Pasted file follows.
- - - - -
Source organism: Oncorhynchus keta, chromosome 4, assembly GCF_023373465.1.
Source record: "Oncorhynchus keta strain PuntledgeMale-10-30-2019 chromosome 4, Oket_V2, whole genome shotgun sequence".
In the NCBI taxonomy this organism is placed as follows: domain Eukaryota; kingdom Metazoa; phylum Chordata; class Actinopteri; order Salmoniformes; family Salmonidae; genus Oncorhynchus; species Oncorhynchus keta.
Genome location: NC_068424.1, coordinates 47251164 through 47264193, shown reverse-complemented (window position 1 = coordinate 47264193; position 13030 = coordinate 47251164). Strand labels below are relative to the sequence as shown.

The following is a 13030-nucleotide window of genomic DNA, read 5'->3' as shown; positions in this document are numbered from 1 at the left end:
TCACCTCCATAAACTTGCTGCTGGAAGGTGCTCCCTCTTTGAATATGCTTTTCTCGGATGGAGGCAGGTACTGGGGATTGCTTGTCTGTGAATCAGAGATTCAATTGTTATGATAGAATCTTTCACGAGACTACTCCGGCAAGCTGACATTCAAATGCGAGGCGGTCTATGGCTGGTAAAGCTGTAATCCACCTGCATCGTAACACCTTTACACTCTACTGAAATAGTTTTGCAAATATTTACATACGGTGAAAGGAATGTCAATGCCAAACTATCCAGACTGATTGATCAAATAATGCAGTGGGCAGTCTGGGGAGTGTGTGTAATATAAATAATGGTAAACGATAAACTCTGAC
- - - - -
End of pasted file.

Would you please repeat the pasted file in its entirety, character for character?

Source organism: Oncorhynchus keta, chromosome 4, assembly GCF_023373465.1.
Source record: "Oncorhynchus keta strain PuntledgeMale-10-30-2019 chromosome 4, Oket_V2, whole genome shotgun sequence".
In the NCBI taxonomy this organism is placed as follows: domain Eukaryota; kingdom Metazoa; phylum Chordata; class Actinopteri; order Salmoniformes; family Salmonidae; genus Oncorhynchus; species Oncorhynchus keta.
Genome location: NC_068424.1, coordinates 47251164 through 47264193, shown reverse-complemented (window position 1 = coordinate 47264193; position 13030 = coordinate 47251164). Strand labels below are relative to the sequence as shown.

The following is a 13030-nucleotide window of genomic DNA, read 5'->3' as shown; positions in this document are numbered from 1 at the left end:
TCACCTCCATAAACTTGCTGCTGGAAGGTGCTCCCTCTTTGAATATGCTTTTCTCGGATGGAGGCAGGTACTGGGGATTGCTTGTCTGTGAATCAGAGATTCAATTGTTATGATAGAATCTTTCACGAGACTACTCCGGCAAGCTGACATTCAAATGCGAGGCGGTCTATGGCTGGTAAAGCTGTAATCCACCTGCATCGTAACACCTTTACACTCTACTGAAATAGTTTTGCAAATATTTACATACGGTGAAAGGAATGTCAATGCCAAACTATCCAGACTGATTGATCAAATAATGCAGTGGGCAGTCTGGGGAGTGTGTGTAATATAAATAATGGTAAACGATAAACTCTGAC